Until that night I never really had a proper fire. I had built other fires, but due to the amount of attention they required, my level of fatigue and the direction of their smoke, I never drew much comfort from them. But this night I was so ecstatic with my campsite that I decided to do the thing properly. I had a cable saw with me, a thin steel wire with sharp teeth protruding from it and I decided to give it a try. I found a large dead branch still firmly affixed to a nearby tree and wrapped the wire around it at its widest point. My first several strokes stuck suddenly in the grove and I had to jerk the wire back to free it. After a moment I realized that by keeping my arms wide and fixed and rotating through my shoulders and hips, the wire wouldn't catch. The cable cut quickly, but it was exhausting for my back and arm muscles to keep my fists spread. The branch finally broke with a dry crack and fell down the embankment. I dragged it with one hand over to my camp and began to break it down into fire size chunks. I picked up a large boulder and threw it down onto the branches where I wanted to break them, but soon the boulder began to bounce off of the thicker points and I had to revert back to my saw. The wood burned well. It was warm and constant and I had enough of it that the fire maintained its critical heat and so did not make any smoke or require constant attention. I listened to music, prepared my dinner, and sat staring at the flames as darkness came and stars appeared. After that night, whenever possible, I always built a fire.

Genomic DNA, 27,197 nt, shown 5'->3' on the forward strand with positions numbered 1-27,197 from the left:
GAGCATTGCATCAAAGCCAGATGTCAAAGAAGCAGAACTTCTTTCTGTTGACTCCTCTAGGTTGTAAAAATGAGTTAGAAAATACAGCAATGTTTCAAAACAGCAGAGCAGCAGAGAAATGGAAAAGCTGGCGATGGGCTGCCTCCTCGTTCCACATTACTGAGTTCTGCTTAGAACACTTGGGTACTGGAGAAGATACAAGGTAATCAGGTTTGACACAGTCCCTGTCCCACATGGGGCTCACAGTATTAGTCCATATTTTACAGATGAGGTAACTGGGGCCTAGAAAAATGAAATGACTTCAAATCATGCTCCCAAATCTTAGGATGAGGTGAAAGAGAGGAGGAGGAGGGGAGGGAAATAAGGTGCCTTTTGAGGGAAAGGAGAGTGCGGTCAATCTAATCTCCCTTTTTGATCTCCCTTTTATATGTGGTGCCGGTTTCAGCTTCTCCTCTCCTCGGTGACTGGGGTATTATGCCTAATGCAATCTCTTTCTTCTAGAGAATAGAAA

I have spent enough time rock climbing to develop a sincere affection for stone. Rock climbing puts you in intimate proximity and dependency with stone. It requires visual and tactile scrutiny of every detail, every flake and crack and texture. You learn to feel the softness and warmth in some, the sharp coldness that drains heat from your fingertips in others. It takes on innumerably varied forms and offers a dramatic template in which to entirely immerse yourself. Every time I rose past a curve in the road that had been blasted into rock it was always an interesting study for me to wonder at the age and composition of the exposed layers.

I came to a place called Jade City. I had heard the word before, of course. Jade. I had some notion of a polished green stone which was sometimes used on ancient necklaces or art. I knew that it was sometimes used in new age healing and was supposed to carry a positive energy, but I had never given it a second thought. There is a shop in Jade City which I only visited because of the sign out front offering free coffee and because it was beginning to rain. This shop is practically the only thing in the 'town', aside from several other unremarkable buildings set quietly into the trees along the road. It sells jade in the form of several dozen slightly imperfect and cheesy statues of local animals, rings, necklaces, doorstops, paperweights, charms, totems, and on and on.